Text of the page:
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1h

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Enumerating matrices function of ranks
@Turbo: The TaoVu paper only gives improved bounds. It is still quite far from an asymptotic determination. See Conjecture 1.3, which is still open. Perhaps there is an analogue of Conjecture 1.3 for rank $r$. See also arxiv.org/pdf/math/0501313.pdf. 
3h

accepted  A congruence involving binomial coefficients 
23h

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Enumerating matrices function of ranks
The probability that a random $n\times n$ $(0,1)$matrix is singular is equal to the probability that a random $(n+1)\times (n+1)$ $(1,1)$matrix is singular (by a simple argument). For the status of this difficult problem, see arxiv.org/pdf/math/0411095v3.pdf. 
1d

awarded  Nice Question 
1d

asked  A congruence involving binomial coefficients 
Jan 26 
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How to recognize if a lattice is distributive?
The condition that the posets of join and meetirreducibles are isomorphic is certainly not sufficient for distributivity, e.g., a $k$element antichain, $k>2$, with a top and bottom adjoined. I don't know whether the following is true: let $L$ be a finite lattice with maximal chain of length $n$. If $L$ has exactly $n$ joinirreducibles and $n$ meetirreducibles, then $L$ is distributive. 
Jan 15 
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How to recognize if a lattice is distributive?
I am not sure this question deserves to be on hold. The question of how to recognize which lattices are distributive from their diagram is rather interesting. In addition to the classical result about $M_3$ and $N_5$, there is the result of Farley and Schmidt that a finite lattice is distributive if and only if every open interval is either an antichain or is connected, and every interval of rank three is distributive. (Up to isomorphism, there are five distributive lattices of rank three.) See Enumerative Combinatorics, vol. 1, 2nd ed., Exercise 3.31. 
Jan 15 
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How to recognize if a lattice is distributive?
Birkhoff's theorem states that a modular lattice generated by two chains is distributive. It is not true that any lattice generated by two chains is distributive. 
Jan 5 
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Is this property of the Bell's number evident?
Another reference is fq.math.ca/Scanned/192/gessel.pdf. 
Jan 2 
answered  asymptotic for restricted partitions 
Dec 28 
awarded  Nice Answer 
Dec 28 
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Trying to prove a congruence for Stirling numbers of the second kind
There is a similar result for Stirling numbers of the first kind. See Corollary 3.4 of math.mit.edu/~rstan/papers/cycles.pdf. 
Dec 26 
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Notions of positivity for qpolynomials
If you want the set of all "positive" polynomials to form a cone, then the smallest such cone is genererated by products of cyclotomic polynomials $\Phi_n(q)$ excluding $\Phi_1(q)=q1$. 
Dec 25 
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Number of elements of “$\mathrm{SL}_n(\mathbb{F}_p^\times)$” mod $p$
Not relevant to your question, but Exercise 1.182 of Enumerative Combinatorics, vol. 1, 2nd ed., shows that if $f(n,q)$ is the number of matrices in $\mathrm{GL}(n,q)$ with no 0 entries, and $g(n,q)$ is the number of matrices in $\mathrm{GL}(n1,q)$ with no entry equal to 1, then $f(n,q)=(q1)^{2n1}g(n,q)$. A reference for counting matrices in $\mathrm{GL}(n,q)$ with specified entries equal to 0 (though it doesn't seem useful for your question) is arXiv:1011.4539.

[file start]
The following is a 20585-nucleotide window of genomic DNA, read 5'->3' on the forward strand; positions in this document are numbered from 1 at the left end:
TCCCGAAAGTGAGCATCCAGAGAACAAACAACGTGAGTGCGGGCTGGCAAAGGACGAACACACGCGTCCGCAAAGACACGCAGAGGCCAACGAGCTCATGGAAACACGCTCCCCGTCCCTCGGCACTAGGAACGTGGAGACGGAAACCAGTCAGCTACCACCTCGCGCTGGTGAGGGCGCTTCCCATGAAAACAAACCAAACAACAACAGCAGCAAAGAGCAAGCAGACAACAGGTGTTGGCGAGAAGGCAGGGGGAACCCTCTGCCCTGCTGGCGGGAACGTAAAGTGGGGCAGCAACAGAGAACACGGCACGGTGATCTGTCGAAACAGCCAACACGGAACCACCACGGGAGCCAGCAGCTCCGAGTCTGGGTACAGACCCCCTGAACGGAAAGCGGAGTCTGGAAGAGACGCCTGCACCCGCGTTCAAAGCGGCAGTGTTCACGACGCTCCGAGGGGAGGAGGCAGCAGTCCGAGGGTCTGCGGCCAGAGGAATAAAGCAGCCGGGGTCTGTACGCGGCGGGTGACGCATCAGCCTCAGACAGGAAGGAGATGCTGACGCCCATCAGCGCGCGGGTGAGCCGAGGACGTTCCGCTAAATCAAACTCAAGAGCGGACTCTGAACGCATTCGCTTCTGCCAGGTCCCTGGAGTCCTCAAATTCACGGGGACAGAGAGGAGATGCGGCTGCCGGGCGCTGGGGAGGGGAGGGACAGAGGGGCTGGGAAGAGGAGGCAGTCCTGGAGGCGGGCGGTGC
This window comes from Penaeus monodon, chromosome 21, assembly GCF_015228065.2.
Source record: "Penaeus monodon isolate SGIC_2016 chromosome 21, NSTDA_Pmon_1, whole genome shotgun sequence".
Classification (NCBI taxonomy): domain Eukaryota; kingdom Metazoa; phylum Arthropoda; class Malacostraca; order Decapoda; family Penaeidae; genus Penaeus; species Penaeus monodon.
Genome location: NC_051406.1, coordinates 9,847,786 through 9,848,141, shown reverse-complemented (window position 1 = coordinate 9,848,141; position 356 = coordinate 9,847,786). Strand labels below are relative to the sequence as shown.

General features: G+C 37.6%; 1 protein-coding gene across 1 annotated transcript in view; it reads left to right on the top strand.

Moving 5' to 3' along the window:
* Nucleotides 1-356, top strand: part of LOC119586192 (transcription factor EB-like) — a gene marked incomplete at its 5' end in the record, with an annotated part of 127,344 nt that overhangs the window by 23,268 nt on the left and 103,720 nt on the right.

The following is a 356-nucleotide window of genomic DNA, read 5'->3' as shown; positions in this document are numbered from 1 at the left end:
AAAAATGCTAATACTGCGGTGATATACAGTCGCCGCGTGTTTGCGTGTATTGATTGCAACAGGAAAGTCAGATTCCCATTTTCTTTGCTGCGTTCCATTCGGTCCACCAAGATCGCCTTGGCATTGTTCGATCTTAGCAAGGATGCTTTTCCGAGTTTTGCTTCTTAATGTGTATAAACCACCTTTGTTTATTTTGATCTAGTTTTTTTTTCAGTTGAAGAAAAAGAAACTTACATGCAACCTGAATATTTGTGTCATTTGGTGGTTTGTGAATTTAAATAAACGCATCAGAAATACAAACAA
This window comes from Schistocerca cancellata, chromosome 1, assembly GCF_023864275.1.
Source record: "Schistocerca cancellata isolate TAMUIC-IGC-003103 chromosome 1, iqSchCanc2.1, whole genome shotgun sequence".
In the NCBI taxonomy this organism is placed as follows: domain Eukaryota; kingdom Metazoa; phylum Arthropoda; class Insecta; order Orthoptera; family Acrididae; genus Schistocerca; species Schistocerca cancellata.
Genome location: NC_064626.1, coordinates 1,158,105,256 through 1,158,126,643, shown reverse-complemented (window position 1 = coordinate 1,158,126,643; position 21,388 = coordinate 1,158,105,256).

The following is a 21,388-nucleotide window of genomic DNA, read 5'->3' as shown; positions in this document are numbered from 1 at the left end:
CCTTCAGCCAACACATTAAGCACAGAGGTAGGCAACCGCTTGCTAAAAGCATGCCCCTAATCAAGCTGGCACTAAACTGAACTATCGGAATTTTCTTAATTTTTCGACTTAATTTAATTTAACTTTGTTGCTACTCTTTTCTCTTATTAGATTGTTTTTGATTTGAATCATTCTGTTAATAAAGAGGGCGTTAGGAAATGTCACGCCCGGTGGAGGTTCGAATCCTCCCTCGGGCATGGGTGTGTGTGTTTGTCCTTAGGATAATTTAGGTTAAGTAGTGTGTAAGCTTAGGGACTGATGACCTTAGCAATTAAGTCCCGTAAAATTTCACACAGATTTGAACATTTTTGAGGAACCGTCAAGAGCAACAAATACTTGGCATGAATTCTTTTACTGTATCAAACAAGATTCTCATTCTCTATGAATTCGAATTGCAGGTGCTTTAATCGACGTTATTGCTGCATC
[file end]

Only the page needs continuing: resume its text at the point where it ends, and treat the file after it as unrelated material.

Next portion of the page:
Dec 25 
revised 
Functions representable as a sum of two permutations of Z/nZ
clarification added 
Dec 25 
answered  Functions representable as a sum of two permutations of Z/nZ 
Dec 23 
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Number of standard Young tableaux with fixed corner entry
It is an immediate consequence of the case $k=1$ of Theorem 3.1 of math.mit.edu/~rstan/pubs/pubfiles/48.pdf that the sequence $N_{ij}(1), N_{ij}(2),\dots,N_{ij}(n)$ is logconcave. This is true for any box $(i,j)$, not just a corner box. 
Dec 23 
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On a positivity property of HallLittlewood polynomials
I found a simple proof that if $\lambda=(\lambda_1,\dots,\lambda_n)$, where $\lambda_i\geq \lambda_{i+1}+n1$ for all $1\leq i\leq n1$, then the coefficients of the Schur function expansion of $P_\lambda(x_1,\dots,x_n;t)$ are polynomials in $t$ with nonnegative coefficients (which can be described combinatorially). I don't see any way of extending the proof to answer Igor's question. 
Dec 21 
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On a positivity property of HallLittlewood polynomials
@Igor: I haven't seen this statement before. Some random checking suggests that an even stronger statement is true: under your condition on $\lambda$, the expansion of $P_\lambda(x;t)$ in terms of Schur functions has coefficients that are polynomials in $t$ with nonnegative coefficients. 
Dec 21 
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On a positivity property of HallLittlewood polynomials
One has to distinguish between the $P$Macdonald basis (which specializes to HallLittlewood by setting $q=0$) and the $H$Macdonald basis (for which Haglund, Haiman, and Loehr gave a combinatorial interpretation of the expansion into monomials). See sagemath.org/doc/reference/combinat/sage/combinat/sf/….